“General Zhal.”

General Lorcasf snorted. “He’s almost as old as Magus.”

“But in considerably better shape.”

“True.” The general tilted his head while he once again considered his opponent. “And most likely to challenge me for leadership even if I defeat Magus fairly.” Since fair wasn’t a rule most of Magus’s generals played by, he was probably going to have to arrange to remove Zhal from the picture before he enacted his plans. Either that or make certain he was away when the moment came.

“A threat worth noting, but not a difficult challenge to overcome; who’s next?”

“Viaust, Garrigha, and Mosneg.”

“Hmm…” Friends were quite difficult to maintain in Magus’s court, which made General Lorcasf wonder if these three were bonded by some other means. “See if you can sway Viaust. She’s the most dominant of that group. If she takes our side, the others will follow. Otherwise, we might have to test the bonds of that particular friendship, don’t you think?”

“Indeed, my lord. That leaves only Angris and Turlage.”

“Turlage is an idiot,” the general snarled with disdain.

“I agree, my lord, but he’s a loud idiot and you don’t want him raising a fuss at the wrong moment.”

“Another good point.” General Lorcasf sighed. There might come a day when he no longer had to suffer the presence of fools. It would make all his struggles worthwhile. “But he’s expendable and it should be easy to make it look accidental.” And there were plenty of people who hated Turlage, which would make his demise a great deal cheaper.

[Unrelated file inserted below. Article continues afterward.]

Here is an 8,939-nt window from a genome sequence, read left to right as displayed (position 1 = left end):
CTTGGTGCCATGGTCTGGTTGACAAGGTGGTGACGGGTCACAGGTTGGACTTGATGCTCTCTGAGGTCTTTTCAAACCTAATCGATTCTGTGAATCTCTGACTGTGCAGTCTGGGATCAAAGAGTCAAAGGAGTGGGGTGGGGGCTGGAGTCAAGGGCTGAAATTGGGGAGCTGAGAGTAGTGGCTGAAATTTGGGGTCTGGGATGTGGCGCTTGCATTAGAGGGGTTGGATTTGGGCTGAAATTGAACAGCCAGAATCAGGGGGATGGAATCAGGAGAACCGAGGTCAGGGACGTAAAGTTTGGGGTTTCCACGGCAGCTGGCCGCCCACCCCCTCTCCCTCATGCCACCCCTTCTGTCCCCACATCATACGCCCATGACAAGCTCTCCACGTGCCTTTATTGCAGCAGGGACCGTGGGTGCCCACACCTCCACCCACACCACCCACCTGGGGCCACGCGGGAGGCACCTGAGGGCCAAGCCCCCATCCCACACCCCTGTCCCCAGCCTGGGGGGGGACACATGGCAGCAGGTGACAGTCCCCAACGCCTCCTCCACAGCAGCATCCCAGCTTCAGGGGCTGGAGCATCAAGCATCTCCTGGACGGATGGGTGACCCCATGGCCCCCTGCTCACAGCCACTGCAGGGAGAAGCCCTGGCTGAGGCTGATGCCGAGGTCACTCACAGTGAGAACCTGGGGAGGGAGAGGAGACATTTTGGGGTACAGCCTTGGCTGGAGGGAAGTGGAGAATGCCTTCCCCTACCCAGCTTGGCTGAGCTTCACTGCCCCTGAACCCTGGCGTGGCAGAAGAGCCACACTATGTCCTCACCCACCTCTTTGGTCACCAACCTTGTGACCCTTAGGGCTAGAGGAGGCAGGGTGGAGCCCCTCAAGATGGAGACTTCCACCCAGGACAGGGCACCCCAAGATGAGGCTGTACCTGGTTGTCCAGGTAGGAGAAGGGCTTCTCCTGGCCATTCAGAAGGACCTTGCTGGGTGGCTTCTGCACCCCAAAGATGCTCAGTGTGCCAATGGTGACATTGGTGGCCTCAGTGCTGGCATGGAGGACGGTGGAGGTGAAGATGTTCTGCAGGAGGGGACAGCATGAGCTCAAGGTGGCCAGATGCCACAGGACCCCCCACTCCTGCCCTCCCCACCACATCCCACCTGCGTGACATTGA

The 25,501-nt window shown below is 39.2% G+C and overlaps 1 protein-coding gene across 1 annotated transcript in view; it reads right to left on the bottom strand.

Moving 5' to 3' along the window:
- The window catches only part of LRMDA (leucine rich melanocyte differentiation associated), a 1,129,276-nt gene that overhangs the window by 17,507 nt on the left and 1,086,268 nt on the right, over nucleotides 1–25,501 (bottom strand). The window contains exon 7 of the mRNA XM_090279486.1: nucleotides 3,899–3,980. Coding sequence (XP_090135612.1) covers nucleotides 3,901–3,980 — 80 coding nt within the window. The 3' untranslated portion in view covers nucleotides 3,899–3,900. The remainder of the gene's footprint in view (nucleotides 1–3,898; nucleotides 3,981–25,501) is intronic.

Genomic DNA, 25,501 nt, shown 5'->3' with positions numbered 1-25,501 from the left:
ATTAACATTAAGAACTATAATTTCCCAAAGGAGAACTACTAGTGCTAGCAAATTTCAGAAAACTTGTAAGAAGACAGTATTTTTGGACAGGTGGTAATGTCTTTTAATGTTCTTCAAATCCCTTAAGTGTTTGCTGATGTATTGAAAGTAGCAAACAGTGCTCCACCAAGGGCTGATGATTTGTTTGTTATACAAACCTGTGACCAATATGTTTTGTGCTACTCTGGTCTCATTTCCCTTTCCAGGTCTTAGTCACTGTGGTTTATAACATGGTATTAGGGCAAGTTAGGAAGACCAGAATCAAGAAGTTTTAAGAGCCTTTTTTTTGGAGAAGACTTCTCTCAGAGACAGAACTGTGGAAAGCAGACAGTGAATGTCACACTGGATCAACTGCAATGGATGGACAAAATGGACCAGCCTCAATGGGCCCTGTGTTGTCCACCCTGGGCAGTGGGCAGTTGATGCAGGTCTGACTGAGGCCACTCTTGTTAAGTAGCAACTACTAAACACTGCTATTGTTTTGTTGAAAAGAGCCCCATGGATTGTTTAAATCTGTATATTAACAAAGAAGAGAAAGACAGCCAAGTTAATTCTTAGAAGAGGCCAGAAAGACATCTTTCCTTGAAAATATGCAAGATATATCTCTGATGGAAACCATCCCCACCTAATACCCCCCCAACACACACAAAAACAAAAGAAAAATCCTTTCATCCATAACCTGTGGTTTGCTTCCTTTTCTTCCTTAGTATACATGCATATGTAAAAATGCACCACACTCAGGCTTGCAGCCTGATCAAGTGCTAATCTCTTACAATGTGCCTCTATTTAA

“But Angris is tricky. Her style and skill are unique. It would be a shame to lose them.” She came from a small land conquered by Magus when she had been a child. Like him, she was one of only a handful of remaining survivors. Though she had been young when she was taken into Magus’s army, she had clung to her dying culture and considered her ascension through the ranks as proof that their methods were superior. Not that Magus cared so long as she, and her troops, remained efficient.

“Give me some time to think on that one,” the general said at last, draining the last of the wine from his goblet before setting it aside again. “You have served me well Ziefest, and I am pleased. Though not surprised. You are more dependable than most.”

Ziefest slid to his feet and bowed from the waist again. “You flatter me, my lord. It is a pleasure to serve someone who can recognize talents such as mine. If you would excuse me. I believe I may be able to approach Viaust this very evening, since I’m certain you do not want to delay.”

The general nodded to grant his visitor’s dismissal request. He did not rise and follow Ziefest to the door, though no doubt he would lock it soon. With all the pieces of his grand conquest falling so rapidly into place, the time had come to approach the plan’s ultimate linchpin. But the Archmage would side with him; he knew it. He had spent his entire adult life wooing that man, parading his accomplishments before his eyes, even rising to glory simply to turn the man’s eyes in his direction. Securing his cooperation would be a triumph of its own, one he had long waited to indulge in.

General Lorcasf slid to his feet, crossed the room and slid the bolt lock on the door to his quarters. He would begin with a feast. There was much to prepare.

3 Replies to “Very Few Are Left (Revisited)”

  1. Hi, Megan! This is a really engaging piece. I don’t know the characters, but I liked Lorcaf right off. He reminds me of Lord Varys, a favorite, dealing with one of his “little birds.” Thank you for sharing it.